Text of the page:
Eric Bennett

Ghost Pains

Dan Wolfsen is the man Mother meets where the employees take their smoke break. She’s captivated by his slow brown eyes and the way he strikes matches on the zipper of his Dickeys. The remarkable thing about that is Dan only has one arm. He’s telling the circle of smokers how the stamping machine crushed his right hand as he strikes a match on his zipper with his left, a shower of sparks near his crotch.

Mother and Dan eventually neglect the smokers to stake out a place of their own behind the Dempsey dumpster, and so it goes that their love is conceived by the factory trash-bin. With one sleeve neatly folded and pinned at the elbow, Dan moves into our double-wide trailer. About those first days, Mother says she was never happier. What she means by happy is she doesn’t have to smoke alone.

Always, I’m the one sent to buy cigarettes – Marlboros for Dan, Menthols for Mother. And though I’m barely fifteen, my characteristic expression is furrowed and serious so the freakishly tall guy behind the counter doesn’t ask to see ID. Walking home is when I pocket my right hand to see what it’s like using my left to zipper-light a match. By my sixteenth birthday, I’m proud to say, I can generate sparks using my zipper.

What seems stable often is not, like Dan for instance. Mother sits in the kitchen, fingers following the graphite design across the gold-veined dinette, when Dan says the American dream turned against him and he’s got to go and find it. Mother’s eyes go hard as she devotes herself to having not heard Dan. The next morning I wake to discover Mother shaved her name on the back of Dan’s pit-bull. In the way that we know things before we know them, I understand Dan will eventually leave.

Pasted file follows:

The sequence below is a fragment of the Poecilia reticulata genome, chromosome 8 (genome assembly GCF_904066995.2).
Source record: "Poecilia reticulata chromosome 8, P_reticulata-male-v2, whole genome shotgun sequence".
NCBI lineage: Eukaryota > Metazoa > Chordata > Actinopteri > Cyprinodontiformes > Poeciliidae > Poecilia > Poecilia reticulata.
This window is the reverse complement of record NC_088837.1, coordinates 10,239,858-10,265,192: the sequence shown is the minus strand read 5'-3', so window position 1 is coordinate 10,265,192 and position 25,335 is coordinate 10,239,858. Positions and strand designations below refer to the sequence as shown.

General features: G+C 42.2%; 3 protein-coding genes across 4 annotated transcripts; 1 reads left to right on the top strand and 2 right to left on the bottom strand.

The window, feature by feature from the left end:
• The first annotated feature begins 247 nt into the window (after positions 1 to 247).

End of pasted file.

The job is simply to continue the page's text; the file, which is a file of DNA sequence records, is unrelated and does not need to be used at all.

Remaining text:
“Come here,” says Dan to me a few days after the dog-shaving incident. Mother sits listening at the kitchen table where she’s arranging cigarette butts in the thick glass ashtray.

“Have I ever told you about my arm?”

“You lost it in the stamping machine at the factory,” I say crooking my fingers one by one feeling the resistance in my knuckles.

“Yes, but have I told you about the ghost pains?” Dan stares at my hands while I’m playing with finger fat and then drones on in a faraway tone, “Since the accident, I get aches in my arm even though it’s missing. Sometimes I can even feel the fingers moving, but nothing is there, not really.”

From his wallet, Dan then pulls a worn and folded picture and hands it to me. The image of his pit-bull fills the frame, a hand resting on the dog’s head and another on his back, but the body to which they belong is just beyond the edge of the picture. Dan leans back saying, simply, “Those are my hands.”

My eyes roll slowly from Dan to the picture and back while he’s saying, “Sometimes I feel what isn’t really there.” He asks me if I understand. “Yes,” I say. I say yes, but I’m not certain if he means what he’s saying or if ghost pains are a metaphor for something. Without a word, Mother upends the ashtray and leaves the room.

The next day Dan and his dog are gone. And later that same evening I have my first ghost pain when I arrive home with Mother’s Menthols – and a pack of Marlboros.


Eric Bennett lives in New York with his wife and four children. He loves the silence between songs on vinyl records and beginning sentences with the word “and.” His work appears in numerous literary and art journals including Writer’s Bloc, Bartleby Snopes, Ghoti Magazine, LITnIMAGE, and PANK.